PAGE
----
It’s easier than ever to have meetings and collaborate with your colleagues when you’re on the go, thanks to remote screen sharing and conference calls.
You could be on your way to a client meeting, working from home or travelling the globe and still easily chat to your workmates and clients and show them what you’re working on. Having the visual aid of remote screen share means you can make sure everyone’s on the same page, while conference calling lets you talk to everyone at once.
Getting the best out of this software can be a little confusing for newbies, so here are five top tips to use remote screen share effectively while you’re on the move.
When you’re working remotely, planning and preparation is key to making sure your meeting runs smoothly. Agree a time for you and your guests to dial in to the conference call and tell them you’ll be screen sharing.
With that in mind, it’s vital to avoid technical hitches. Sort out unique dial-in details for the conference call, making sure all your guests can use the number and pin, and give them the screen share link. If you’re using PowWowNow, you need to have the browser extension installed to remote screen share, so download it in advance. Our guide on how to screen share will help you out with what you need to do if you’re unsure about anything.
Right before your conference call, get all your documents open so you can easily flick between what you need to show your guests. This will make the best use of your time and ensure your guests don’t get bored while you’re finding the right document.
Being able to hear your guests properly is vital for an effective meeting, so finding somewhere quiet is a must. If you’re away on business you could use your hotel room, a co-working space, or even a quiet corner of a coffee shop.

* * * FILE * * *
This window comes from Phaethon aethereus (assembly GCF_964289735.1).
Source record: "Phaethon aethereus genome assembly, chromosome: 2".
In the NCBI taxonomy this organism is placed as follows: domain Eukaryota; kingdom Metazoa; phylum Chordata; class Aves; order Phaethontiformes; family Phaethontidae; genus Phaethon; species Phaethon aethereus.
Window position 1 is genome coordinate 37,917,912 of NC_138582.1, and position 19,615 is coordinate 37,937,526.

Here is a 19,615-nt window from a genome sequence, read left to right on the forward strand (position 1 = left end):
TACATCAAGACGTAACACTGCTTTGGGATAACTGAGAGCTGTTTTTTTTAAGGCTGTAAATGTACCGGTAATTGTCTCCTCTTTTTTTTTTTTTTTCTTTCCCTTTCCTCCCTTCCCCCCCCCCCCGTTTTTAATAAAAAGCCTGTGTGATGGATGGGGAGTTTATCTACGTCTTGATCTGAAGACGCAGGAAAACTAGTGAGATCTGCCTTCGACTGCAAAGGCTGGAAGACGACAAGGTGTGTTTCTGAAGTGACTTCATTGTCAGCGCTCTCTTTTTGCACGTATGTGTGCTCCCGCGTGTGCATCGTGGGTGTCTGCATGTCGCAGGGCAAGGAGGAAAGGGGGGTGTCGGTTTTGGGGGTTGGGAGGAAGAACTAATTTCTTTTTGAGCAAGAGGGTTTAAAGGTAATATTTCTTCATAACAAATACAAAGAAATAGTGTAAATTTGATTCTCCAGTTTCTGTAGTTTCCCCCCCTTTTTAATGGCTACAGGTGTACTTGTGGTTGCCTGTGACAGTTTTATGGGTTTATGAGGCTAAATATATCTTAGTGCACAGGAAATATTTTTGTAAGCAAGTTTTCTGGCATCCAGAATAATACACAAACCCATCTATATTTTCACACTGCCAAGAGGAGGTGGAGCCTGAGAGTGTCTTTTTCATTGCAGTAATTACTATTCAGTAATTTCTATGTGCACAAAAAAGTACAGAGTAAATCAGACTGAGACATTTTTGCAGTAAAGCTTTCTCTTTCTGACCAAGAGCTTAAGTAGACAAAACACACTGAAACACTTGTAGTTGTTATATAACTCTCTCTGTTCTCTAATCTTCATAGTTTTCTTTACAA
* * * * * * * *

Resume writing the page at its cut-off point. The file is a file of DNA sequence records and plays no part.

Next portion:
As well as being quiet, the location you choose needs to be free from distractions, so make sure there are no TVs on nearby, your smartphone and desktop notifications are switched off, and there’s nothing going on nearby that could divide your attention.
Working somewhere with good lighting will save you from eye strain too, whether you’re in for a long meeting or you’re sticking around for your whole working day. Plus, if you use video on your call, it’ll look weird to guests if you’re enveloped in shadow.
When choosing your location for your remote meeting, check you can rely on the internet connection. It can put a spanner in the works if there’s lag while you’re remote screen sharing, or worse, if you’re kicked out of the meeting altogether.
Test out the Wi-Fi for a while before the meeting starts to ensure it’s all working fine. If it’s not, try using your smartphone as a Wi-Fi hotspot as a last-ditch solution, or find a better place to dial in to your meeting.
As well as being a Wi-Fi hotspot, your smartphone is an all-important tool for your remote meetings. You can dial into your conference call easily using your unique dial-in details and, from there, either use your computer to screen share while you talk on the phone or use your smartphone itself. The latter is a great option if you’re travelling.
If you’re using your smartphone, just put your speakerphone on so you can hear everyone while you check your screen – of course, make sure you’re in a fairly private area, so as not to disturb anyone nearby with your meeting. You can use the screen share function by using Chrome if you’re on an Android device, or Safari if you’re on an Apple phone.
Before you get going with your meeting, make sure everyone is in on the conference call. Then, when you start sharing your screen, make sure all your guests can see it. That way, you’re all on the same page and there’s no confusion over what you’re looking at.
Dialling into meetings and sharing work with your colleagues while you’re on the go is easier than ever. Once you know how to make the best of conference calls and screen sharing, collaborating with your colleagues will be simple. Look at our plans and find the one that’s best for your needs.